Facebook For Xoom Tablet
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Facebook For Xoom Tablet
The peer-to-peer method of sending money inside Facebook Messenger is much more convenient than what Western Union and MoneyGram offers right now. People will only have to launch the Messenger app from their phones or tablets, send a message to a friend, click the $ icon, input the amount of the money to send, and then add a Visa (V) or Mastercard debit card to complete the procedure of sending the money.
Launching today, the Xoom will be the first in a tidal wave of Android tablets set to hit the market this year. It's essentially Google's flagship device, kickstarting the category and setting a golden standard for all the high-end Honeycomb products on the way. Android engineers actually used the Xoom to test and develop the Honeycomb OS, and it's considered a "pure Google" product -- meaning you get what Google created, with no manufacturer-added skins or interfaces getting in the way.
Aside from differences in form, Honeycomb -- the operating system debuting on the Xoom -- is the first version of Android that Google actually built with tablets in mind. The software was written from the ground up in order to optimize the Android experience for larger-screen devices.
The Xoom comes with a 5MP rear-facing camera and a 2MP front-facing camera for video chat (which Honeycomb natively supports via Google's Google Talk system). The tablet records 720p HD video and supports 1080p playback. It has HDMI and USB 2.0 ports. And according to Motorola, its Android battery life can give you up to 10 hours of video playback on a single charge.
A Google vice president surprised Kansas University engineering students enrolled in an introductory programming course by handing out a new Android-based tablet computer to each of them on Monday morning.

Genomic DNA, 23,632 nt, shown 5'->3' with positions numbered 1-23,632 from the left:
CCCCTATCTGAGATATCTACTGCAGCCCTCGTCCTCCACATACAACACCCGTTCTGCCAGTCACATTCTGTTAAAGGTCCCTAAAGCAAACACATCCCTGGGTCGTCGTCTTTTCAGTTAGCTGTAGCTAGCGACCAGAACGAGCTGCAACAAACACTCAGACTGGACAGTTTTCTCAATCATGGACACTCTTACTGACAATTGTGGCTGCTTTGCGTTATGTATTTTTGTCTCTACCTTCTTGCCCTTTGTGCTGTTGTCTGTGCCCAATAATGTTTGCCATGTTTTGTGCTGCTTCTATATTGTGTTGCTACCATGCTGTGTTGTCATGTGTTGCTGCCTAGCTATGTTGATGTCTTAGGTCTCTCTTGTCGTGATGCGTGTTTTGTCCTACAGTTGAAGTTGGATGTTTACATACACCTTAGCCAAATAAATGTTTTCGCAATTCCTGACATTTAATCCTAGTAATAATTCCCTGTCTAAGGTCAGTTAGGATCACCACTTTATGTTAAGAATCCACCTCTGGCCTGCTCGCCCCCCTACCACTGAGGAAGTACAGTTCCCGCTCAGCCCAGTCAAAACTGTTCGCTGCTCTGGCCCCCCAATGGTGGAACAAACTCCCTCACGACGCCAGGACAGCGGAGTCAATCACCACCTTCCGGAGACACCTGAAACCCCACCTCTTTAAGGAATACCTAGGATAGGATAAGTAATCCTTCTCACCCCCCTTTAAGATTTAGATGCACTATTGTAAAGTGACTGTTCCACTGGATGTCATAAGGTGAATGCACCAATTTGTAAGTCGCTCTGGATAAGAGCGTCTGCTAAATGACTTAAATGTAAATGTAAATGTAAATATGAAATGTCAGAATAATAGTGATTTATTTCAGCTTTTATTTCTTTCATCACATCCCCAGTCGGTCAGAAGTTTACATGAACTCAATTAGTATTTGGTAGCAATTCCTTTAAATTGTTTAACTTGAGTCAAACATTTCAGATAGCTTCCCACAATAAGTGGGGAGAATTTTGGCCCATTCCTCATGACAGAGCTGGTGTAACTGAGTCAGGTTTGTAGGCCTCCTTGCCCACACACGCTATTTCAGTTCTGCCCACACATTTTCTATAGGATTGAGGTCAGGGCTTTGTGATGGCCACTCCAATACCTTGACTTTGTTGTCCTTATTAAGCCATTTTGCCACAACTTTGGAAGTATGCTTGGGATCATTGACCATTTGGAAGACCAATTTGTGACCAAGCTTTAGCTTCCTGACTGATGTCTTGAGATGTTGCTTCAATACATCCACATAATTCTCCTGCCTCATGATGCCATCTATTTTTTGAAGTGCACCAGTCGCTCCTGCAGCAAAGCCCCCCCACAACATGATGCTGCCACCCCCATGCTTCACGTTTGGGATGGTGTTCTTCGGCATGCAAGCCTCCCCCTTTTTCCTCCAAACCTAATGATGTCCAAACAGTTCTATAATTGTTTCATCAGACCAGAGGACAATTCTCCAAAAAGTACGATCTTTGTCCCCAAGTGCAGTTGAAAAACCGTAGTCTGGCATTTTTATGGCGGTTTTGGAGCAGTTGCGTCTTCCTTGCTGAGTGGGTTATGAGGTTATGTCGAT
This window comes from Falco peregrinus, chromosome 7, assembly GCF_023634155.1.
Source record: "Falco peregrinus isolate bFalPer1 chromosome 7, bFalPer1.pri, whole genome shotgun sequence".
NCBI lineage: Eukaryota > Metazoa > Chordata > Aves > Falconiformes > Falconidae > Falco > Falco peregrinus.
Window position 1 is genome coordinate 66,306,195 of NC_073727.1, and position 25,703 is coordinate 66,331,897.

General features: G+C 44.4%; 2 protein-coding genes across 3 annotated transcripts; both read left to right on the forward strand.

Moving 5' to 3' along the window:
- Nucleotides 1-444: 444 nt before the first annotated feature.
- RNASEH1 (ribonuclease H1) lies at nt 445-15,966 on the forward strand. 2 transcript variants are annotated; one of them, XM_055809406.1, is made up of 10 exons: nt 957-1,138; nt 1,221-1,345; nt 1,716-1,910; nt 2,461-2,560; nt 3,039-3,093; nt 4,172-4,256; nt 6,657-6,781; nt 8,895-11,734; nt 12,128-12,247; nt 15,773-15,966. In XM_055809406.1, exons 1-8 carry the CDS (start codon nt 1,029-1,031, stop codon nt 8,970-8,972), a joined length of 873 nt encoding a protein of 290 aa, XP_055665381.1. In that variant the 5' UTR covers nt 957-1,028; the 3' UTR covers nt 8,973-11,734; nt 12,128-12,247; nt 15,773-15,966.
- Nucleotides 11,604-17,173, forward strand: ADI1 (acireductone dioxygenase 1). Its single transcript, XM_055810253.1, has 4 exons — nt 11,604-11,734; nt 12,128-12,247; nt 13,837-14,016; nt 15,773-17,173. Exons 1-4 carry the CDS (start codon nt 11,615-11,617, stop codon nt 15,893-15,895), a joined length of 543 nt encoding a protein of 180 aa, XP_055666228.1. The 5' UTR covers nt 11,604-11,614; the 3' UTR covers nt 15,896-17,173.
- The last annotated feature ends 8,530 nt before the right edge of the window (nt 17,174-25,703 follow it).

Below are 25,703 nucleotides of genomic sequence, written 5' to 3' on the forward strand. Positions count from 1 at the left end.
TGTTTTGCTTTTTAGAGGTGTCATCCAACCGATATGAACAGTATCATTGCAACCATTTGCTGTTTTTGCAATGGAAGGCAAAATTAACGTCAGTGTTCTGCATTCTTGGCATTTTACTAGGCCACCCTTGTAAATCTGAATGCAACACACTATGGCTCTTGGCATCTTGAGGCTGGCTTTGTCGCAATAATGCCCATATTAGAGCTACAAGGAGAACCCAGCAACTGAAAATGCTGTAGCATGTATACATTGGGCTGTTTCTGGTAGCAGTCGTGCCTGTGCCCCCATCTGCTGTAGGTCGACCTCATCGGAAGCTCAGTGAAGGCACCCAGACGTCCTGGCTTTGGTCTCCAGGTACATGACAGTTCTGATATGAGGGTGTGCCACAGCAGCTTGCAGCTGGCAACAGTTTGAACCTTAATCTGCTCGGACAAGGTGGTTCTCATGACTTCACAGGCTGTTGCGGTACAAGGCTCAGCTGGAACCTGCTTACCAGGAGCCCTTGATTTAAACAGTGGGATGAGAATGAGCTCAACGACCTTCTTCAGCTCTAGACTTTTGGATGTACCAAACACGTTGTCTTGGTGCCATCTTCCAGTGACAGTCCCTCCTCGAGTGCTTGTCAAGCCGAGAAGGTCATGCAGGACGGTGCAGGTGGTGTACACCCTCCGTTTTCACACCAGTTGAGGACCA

Brian McClendon, a 1986 electrical engineering graduate from KU, and his wife, Beth Ellyn, donated $50,000 to KU to provide the Motorola Xoom tablets for the 89 students enrolled in the required Programming I class on Monday.
The students will be allowed to keep the tablets provided they receive at least a C in the introductory programming course, complete both Programming I and Programming II, and remain in the electrical engineering and computer science major.
The Xoom 2 is also a bit obsessed with wireless transfer of files. Using the MotoCast desktop app, you can stream and download files from your computer over a Wi-Fi connection, or from anywhere round the world if you leave your PC on. The installation files for this software are included on the tablet itself, showing up as a discrete 70MB drive when plugged in.
The first time your turn on your tablet, you will need to touch Activate to activate your mobile service now (if not already activated), or touch Cancel to set up a Wi-Fi connection. Click here to learn more about Wi-Fi.
About a month or so I bit the bullet and bought my first tablet, the Motorola Xoom. I was going to review it right away but decided to hold off until I got the Blackberry Playbook. Now that I've got them both, I thought I'd share my thoughts with my readers. For those of you who have either of these devices, please chime in and let me know your thoughts as well. This will be a very random, stream of consciousness type review, so pardon the erratic nature of this blog post. (Then again, if you've read any of my reviews, you're probably used to it. ;)
So what about apps This seems to be the big thing people complain about, especially in comparison to the iPad. Right now there are not a lot of tablet optimized applications. I notice this mostly with TweetDeck. TweetDeck works great when reading your tweets. When posting though you can quickly see how it's not been optimized. 90% of my Xoom's screen is taken up with a textarea that will only hold 145 characters. But I spend more time reading than writing so it isn't a big deal. I do hope that TweetDeck, and others, address this, but it certainly doesn't make the application unusable. Pe